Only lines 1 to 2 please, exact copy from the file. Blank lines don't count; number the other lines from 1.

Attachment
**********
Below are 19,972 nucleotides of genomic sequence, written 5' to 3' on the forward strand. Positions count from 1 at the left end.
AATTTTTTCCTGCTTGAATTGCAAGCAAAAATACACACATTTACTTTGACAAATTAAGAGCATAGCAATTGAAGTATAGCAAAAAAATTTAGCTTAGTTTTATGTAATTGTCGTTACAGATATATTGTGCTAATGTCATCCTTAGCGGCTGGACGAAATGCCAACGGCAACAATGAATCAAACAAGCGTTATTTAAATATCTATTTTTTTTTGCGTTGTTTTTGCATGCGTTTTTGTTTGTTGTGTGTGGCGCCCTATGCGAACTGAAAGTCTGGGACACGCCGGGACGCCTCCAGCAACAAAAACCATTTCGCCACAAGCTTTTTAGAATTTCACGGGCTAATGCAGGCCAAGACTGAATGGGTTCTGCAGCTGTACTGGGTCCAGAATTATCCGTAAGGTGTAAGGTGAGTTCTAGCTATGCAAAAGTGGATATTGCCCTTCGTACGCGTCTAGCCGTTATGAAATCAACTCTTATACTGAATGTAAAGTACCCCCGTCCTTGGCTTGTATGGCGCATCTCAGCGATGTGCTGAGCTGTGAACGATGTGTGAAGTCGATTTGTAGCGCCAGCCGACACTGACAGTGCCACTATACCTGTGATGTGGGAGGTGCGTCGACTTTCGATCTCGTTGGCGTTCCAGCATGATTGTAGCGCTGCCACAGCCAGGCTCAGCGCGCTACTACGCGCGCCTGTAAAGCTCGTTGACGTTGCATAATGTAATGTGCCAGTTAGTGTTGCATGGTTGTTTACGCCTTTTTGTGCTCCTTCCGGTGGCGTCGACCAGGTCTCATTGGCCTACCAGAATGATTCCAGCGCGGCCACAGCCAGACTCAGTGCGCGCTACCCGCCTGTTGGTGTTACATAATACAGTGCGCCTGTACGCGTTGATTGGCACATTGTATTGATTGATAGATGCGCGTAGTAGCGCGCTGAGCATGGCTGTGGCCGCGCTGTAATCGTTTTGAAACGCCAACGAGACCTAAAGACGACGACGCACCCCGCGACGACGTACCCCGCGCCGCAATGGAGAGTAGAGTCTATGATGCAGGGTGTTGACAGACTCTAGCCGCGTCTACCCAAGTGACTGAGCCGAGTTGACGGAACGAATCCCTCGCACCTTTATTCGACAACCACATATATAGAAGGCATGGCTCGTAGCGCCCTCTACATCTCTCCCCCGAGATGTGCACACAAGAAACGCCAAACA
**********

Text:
Below are 19,972 nucleotides of genomic sequence, written 5' to 3' on the forward strand. Positions count from 1 at the left end.
AATTTTTTCCTGCTTGAATTGCAAGCAAAAATACACACATTTACTTTGACAAATTAAGAGCATAGCAATTGAAGTATAGCAAAAAAATTTAGCTTAGTTTTATGTAATTGTCGTTACAGATATATTGTGCTAATGTCATCCTTAGCGGCTGGACGAAATGCCAACGGCAACAATGAATCAAACAAGCGTTATTTAAATATCTATTTTTTTTTGCGTTGTTTTTGCATGCGTTTTTGTTTGTTGTGTGTGGCGCCCTATGCGAACTGAAAGTCTGGGACACGCCGGGACGCCTCCAGCAACAAAAACCATTTCGCCACAAGCTTTTTAGAATTTCACGGGCTAATGCAGGCCAAGACTGAATGGGTTCTGCAGCTGTACTGGGTCCAGAATTATCCGTAAGGTGTAAGGTGAGTTCTAGCTATGCAAAAGTGGATATTGCCCTTCGTACGCGTCTAGCCGTTATGAAATCAACTCTTATACTGAATGTAAAGTACCCCCGTCCTTGGCTTGTATGGCGCATCTCAGCGATGTGCTGAGCTGTGAACGATGTGTGAAGTCGATTTGTAGCGCCAGCCGACACTGACAGTGCCACTATACCTGTGATGTGGGAGGTGCGTCGACTTTCGATCTCGTTGGCGTTCCAGCATGATTGTAGCGCTGCCACAGCCAGGCTCAGCGCGCTACTACGCGCGCCTGTAAAGCTCGTTGACGTTGCATAATGTAATGTGCCAGTTAGTGTTGCATGGTTGTTTACGCCTTTTTGTGCTCCTTCCGGTGGCGTCGACCAGGTCTCATTGGCCTACCAGAATGATTCCAGCGCGGCCACAGCCAGACTCAGTGCGCGCTACCCGCCTGTTGGTGTTACATAATACAGTGCGCCTGTACGCGTTGATTGGCACATTGTATTGATTGATAGATGCGCGTAGTAGCGCGCTGAGCATGGCTGTGGCCGCGCTGTAATCGTTTTGAAACGCCAACGAGACCTAAAGACGACGACGCACCCCGCGACGACGTACCCCGCGCCGCAATGGAGAGTAGAGTCTATGATGCAGGGTGTTGACAGACTCTAGCCGCGTCTACCCAAGTGACTGAGCCGAGTTGACGGAACGAATCCCTCGCACCTTTATTCGACAACCACATATATAGAAGGCATGGCTCGTAGCGCCCTCTACATCTCTCCCCCGAGATGTGCACACAAGAAACGCCAAACA